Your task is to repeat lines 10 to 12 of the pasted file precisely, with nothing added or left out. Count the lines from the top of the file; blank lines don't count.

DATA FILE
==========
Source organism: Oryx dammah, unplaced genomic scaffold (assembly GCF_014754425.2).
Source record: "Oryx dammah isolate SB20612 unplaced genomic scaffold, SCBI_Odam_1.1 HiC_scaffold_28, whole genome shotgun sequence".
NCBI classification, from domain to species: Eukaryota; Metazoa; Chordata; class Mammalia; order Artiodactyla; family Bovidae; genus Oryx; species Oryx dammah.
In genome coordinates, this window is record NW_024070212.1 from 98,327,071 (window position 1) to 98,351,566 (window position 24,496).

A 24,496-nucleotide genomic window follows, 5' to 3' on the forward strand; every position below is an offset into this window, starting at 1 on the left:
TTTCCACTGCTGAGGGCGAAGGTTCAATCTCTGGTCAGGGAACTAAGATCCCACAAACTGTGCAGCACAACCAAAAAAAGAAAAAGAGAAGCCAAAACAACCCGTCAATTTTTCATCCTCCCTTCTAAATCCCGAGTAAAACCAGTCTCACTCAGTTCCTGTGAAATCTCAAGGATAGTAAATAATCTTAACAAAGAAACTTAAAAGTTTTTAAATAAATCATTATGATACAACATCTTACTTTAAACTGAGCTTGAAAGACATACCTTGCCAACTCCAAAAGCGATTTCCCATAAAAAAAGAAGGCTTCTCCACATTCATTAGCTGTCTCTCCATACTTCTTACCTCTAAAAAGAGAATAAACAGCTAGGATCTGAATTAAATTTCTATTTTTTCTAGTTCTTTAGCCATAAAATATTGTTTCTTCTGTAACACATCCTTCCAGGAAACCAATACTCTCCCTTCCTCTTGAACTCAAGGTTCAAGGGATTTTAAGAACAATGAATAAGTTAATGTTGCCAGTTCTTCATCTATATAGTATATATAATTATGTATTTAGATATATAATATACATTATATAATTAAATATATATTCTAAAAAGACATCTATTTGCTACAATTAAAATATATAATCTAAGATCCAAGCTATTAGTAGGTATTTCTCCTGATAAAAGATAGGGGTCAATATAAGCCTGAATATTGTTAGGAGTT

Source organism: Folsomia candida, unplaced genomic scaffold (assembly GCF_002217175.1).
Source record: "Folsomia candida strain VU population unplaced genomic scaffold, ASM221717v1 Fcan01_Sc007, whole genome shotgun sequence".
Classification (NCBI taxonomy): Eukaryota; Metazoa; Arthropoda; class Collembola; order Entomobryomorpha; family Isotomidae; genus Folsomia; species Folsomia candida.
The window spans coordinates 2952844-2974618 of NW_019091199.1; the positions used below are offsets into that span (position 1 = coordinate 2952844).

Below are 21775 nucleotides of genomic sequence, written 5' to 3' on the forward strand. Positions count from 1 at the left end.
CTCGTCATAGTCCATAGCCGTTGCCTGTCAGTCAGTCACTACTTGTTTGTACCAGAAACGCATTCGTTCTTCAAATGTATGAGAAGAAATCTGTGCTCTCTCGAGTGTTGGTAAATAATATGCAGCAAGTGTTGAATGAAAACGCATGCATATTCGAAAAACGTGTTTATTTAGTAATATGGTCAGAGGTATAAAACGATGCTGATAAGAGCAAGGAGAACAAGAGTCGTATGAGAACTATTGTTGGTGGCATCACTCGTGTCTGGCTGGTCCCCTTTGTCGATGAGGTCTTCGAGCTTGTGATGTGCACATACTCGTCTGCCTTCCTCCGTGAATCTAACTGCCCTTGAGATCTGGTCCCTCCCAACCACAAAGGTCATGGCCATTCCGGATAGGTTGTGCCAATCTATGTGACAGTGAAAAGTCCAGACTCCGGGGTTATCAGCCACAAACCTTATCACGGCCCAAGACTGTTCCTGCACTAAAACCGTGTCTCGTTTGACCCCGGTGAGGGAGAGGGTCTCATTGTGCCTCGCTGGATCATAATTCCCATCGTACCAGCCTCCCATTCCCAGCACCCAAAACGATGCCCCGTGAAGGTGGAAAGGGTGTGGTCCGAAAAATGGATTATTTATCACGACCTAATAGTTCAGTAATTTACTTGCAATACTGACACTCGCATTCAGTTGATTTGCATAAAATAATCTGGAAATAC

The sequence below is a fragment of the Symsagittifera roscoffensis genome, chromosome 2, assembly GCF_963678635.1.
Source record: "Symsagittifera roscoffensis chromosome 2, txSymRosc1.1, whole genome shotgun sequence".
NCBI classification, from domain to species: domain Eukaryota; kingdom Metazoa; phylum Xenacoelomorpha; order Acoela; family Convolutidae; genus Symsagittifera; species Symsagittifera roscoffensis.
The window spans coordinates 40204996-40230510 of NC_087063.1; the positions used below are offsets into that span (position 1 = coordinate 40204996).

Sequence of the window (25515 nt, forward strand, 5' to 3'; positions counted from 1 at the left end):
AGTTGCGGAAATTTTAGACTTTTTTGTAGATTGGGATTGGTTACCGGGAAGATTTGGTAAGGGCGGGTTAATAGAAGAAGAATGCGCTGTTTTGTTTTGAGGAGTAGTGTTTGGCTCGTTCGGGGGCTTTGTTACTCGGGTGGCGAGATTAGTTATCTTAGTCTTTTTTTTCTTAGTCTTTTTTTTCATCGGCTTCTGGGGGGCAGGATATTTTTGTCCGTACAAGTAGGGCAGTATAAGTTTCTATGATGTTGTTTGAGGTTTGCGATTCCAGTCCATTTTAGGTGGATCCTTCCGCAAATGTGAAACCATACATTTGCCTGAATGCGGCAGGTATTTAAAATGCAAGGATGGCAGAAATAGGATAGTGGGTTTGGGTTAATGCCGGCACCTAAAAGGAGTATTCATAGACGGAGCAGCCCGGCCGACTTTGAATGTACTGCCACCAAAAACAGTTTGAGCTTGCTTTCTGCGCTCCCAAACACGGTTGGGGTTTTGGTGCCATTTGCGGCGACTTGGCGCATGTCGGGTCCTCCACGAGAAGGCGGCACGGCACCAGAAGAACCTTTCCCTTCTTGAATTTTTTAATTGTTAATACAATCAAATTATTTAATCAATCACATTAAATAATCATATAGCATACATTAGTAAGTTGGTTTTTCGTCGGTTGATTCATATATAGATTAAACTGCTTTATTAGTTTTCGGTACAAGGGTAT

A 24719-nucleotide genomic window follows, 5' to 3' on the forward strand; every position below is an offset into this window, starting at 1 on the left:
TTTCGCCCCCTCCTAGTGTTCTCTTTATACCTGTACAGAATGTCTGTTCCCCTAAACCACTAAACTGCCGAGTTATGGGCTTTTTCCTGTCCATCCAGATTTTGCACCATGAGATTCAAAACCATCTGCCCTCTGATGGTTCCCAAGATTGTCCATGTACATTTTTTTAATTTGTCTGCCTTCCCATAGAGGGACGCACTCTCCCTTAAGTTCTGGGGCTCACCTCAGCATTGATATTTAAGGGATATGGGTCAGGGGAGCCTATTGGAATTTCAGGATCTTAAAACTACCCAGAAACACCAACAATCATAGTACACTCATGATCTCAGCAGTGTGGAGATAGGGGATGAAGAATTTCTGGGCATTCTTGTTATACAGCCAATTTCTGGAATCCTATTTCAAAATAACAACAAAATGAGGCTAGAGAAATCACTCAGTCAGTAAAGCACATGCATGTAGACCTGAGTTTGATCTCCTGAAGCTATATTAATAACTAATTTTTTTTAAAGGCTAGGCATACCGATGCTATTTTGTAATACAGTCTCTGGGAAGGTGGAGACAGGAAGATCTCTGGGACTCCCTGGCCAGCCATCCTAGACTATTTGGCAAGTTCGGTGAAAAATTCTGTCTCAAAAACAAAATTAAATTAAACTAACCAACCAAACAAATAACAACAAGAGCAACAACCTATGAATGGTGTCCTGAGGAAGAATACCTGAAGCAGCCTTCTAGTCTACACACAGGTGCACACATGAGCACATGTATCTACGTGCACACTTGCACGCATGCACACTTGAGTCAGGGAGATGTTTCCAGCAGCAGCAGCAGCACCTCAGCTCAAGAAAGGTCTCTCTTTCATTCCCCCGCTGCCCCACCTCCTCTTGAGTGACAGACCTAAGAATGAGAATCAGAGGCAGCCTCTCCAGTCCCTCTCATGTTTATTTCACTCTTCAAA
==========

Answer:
The window spans coordinates 2952844-2974618 of NW_019091199.1; the positions used below are offsets into that span (position 1 = coordinate 2952844).

Below are 21775 nucleotides of genomic sequence, written 5' to 3' on the forward strand. Positions count from 1 at the left end.
CTCGTCATAGTCCATAGCCGTTGCCTGTCAGTCAGTCACTACTTGTTTGTACCAGAAACGCATTCGTTCTTCAAATGTATGAGAAGAAATCTGTGCTCTCTCGAGTGTTGGTAAATAATATGCAGCAAGTGTTGAATGAAAACGCATGCATATTCGAAAAACGTGTTTATTTAGTAATATGGTCAGAGGTATAAAACGATGCTGATAAGAGCAAGGAGAACAAGAGTCGTATGAGAACTATTGTTGGTGGCATCACTCGTGTCTGGCTGGTCCCCTTTGTCGATGAGGTCTTCGAGCTTGTGATGTGCACATACTCGTCTGCCTTCCTCCGTGAATCTAACTGCCCTTGAGATCTGGTCCCTCCCAACCACAAAGGTCATGGCCATTCCGGATAGGTTGTGCCAATCTATGTGACAGTGAAAAGTCCAGACTCCGGGGTTATCAGCCACAAACCTTATCACGGCCCAAGACTGTTCCTGCACTAAAACCGTGTCTCGTTTGACCCCGGTGAGGGAGAGGGTCTCATTGTGCCTCGCTGGATCATAATTCCCATCGTACCAGCCTCCCATTCCCAGCACCCAAAACGATGCCCCGTGAAGGTGGAAAGGGTGTGGTCCGAAAAATGGATTATTTATCACGACCTAATAGTTCAGTAATTTACTTGCAATACTGACACTCGCATTCAGTTGATTTGCATAAAATAATCTGGAAATAC